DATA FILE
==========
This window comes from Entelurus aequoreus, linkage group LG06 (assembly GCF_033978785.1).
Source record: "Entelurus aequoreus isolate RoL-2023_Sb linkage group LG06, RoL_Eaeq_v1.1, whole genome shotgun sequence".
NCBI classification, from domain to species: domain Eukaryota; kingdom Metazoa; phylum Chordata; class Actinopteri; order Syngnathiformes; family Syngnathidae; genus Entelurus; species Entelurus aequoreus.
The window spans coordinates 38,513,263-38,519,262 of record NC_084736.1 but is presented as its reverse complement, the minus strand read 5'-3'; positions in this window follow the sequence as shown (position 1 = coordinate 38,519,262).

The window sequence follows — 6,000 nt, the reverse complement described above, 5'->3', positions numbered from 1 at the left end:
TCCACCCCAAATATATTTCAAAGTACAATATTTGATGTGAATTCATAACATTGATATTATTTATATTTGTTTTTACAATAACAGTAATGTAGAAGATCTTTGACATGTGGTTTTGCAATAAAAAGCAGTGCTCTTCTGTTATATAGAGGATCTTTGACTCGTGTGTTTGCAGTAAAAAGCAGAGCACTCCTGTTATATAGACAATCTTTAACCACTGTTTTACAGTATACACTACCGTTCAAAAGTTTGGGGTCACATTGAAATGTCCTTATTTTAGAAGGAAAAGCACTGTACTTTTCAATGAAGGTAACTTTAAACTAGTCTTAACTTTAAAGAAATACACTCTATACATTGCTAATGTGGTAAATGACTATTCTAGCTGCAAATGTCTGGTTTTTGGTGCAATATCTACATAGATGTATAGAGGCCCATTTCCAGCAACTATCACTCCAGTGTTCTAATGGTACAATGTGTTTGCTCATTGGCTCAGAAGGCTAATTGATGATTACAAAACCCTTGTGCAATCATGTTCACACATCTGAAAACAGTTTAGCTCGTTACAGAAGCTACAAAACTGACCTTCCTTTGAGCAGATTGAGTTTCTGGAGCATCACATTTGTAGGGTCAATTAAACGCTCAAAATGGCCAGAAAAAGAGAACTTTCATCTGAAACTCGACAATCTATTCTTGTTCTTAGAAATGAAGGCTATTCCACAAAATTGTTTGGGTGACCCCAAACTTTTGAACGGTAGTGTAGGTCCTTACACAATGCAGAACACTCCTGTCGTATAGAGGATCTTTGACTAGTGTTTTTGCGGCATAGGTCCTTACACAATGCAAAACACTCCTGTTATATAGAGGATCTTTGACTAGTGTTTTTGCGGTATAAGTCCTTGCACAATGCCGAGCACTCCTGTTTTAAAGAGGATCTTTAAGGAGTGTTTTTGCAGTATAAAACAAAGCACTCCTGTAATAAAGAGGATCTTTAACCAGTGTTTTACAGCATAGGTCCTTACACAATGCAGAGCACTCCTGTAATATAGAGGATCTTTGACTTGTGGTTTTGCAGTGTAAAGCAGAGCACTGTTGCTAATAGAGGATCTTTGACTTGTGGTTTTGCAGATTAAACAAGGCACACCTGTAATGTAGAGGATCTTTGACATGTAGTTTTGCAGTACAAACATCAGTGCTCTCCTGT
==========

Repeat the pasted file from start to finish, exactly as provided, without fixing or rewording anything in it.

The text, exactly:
This window comes from Entelurus aequoreus, linkage group LG06 (assembly GCF_033978785.1).
Source record: "Entelurus aequoreus isolate RoL-2023_Sb linkage group LG06, RoL_Eaeq_v1.1, whole genome shotgun sequence".
NCBI classification, from domain to species: domain Eukaryota; kingdom Metazoa; phylum Chordata; class Actinopteri; order Syngnathiformes; family Syngnathidae; genus Entelurus; species Entelurus aequoreus.
The window spans coordinates 38,513,263-38,519,262 of record NC_084736.1 but is presented as its reverse complement, the minus strand read 5'-3'; positions in this window follow the sequence as shown (position 1 = coordinate 38,519,262).

The window sequence follows — 6,000 nt, the reverse complement described above, 5'->3', positions numbered from 1 at the left end:
TCCACCCCAAATATATTTCAAAGTACAATATTTGATGTGAATTCATAACATTGATATTATTTATATTTGTTTTTACAATAACAGTAATGTAGAAGATCTTTGACATGTGGTTTTGCAATAAAAAGCAGTGCTCTTCTGTTATATAGAGGATCTTTGACTCGTGTGTTTGCAGTAAAAAGCAGAGCACTCCTGTTATATAGACAATCTTTAACCACTGTTTTACAGTATACACTACCGTTCAAAAGTTTGGGGTCACATTGAAATGTCCTTATTTTAGAAGGAAAAGCACTGTACTTTTCAATGAAGGTAACTTTAAACTAGTCTTAACTTTAAAGAAATACACTCTATACATTGCTAATGTGGTAAATGACTATTCTAGCTGCAAATGTCTGGTTTTTGGTGCAATATCTACATAGATGTATAGAGGCCCATTTCCAGCAACTATCACTCCAGTGTTCTAATGGTACAATGTGTTTGCTCATTGGCTCAGAAGGCTAATTGATGATTACAAAACCCTTGTGCAATCATGTTCACACATCTGAAAACAGTTTAGCTCGTTACAGAAGCTACAAAACTGACCTTCCTTTGAGCAGATTGAGTTTCTGGAGCATCACATTTGTAGGGTCAATTAAACGCTCAAAATGGCCAGAAAAAGAGAACTTTCATCTGAAACTCGACAATCTATTCTTGTTCTTAGAAATGAAGGCTATTCCACAAAATTGTTTGGGTGACCCCAAACTTTTGAACGGTAGTGTAGGTCCTTACACAATGCAGAACACTCCTGTCGTATAGAGGATCTTTGACTAGTGTTTTTGCGGCATAGGTCCTTACACAATGCAAAACACTCCTGTTATATAGAGGATCTTTGACTAGTGTTTTTGCGGTATAAGTCCTTGCACAATGCCGAGCACTCCTGTTTTAAAGAGGATCTTTAAGGAGTGTTTTTGCAGTATAAAACAAAGCACTCCTGTAATAAAGAGGATCTTTAACCAGTGTTTTACAGCATAGGTCCTTACACAATGCAGAGCACTCCTGTAATATAGAGGATCTTTGACTTGTGGTTTTGCAGTGTAAAGCAGAGCACTGTTGCTAATAGAGGATCTTTGACTTGTGGTTTTGCAGATTAAACAAGGCACACCTGTAATGTAGAGGATCTTTGACATGTAGTTTTGCAGTACAAACATCAGTGCTCTCCTGT